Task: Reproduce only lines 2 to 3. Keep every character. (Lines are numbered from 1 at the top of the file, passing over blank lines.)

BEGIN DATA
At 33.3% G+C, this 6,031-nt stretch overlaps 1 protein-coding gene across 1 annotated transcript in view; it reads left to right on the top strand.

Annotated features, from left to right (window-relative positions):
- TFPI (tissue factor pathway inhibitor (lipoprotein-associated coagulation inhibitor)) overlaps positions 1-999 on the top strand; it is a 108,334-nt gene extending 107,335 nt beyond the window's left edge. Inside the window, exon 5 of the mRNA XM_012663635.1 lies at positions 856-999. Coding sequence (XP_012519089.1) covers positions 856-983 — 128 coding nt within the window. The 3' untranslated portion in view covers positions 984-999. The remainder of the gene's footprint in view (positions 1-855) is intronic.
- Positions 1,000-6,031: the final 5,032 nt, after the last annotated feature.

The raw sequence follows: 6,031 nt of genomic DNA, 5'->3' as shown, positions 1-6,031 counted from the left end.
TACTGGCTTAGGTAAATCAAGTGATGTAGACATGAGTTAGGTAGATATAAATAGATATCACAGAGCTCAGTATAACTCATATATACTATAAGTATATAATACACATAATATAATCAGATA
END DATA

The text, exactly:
Annotated features, from left to right (window-relative positions):
- TFPI (tissue factor pathway inhibitor (lipoprotein-associated coagulation inhibitor)) overlaps positions 1-999 on the top strand; it is a 108,334-nt gene extending 107,335 nt beyond the window's left edge. Inside the window, exon 5 of the mRNA XM_012663635.1 lies at positions 856-999. Coding sequence (XP_012519089.1) covers positions 856-983 — 128 coding nt within the window. The 3' untranslated portion in view covers positions 984-999. The remainder of the gene's footprint in view (positions 1-855) is intronic.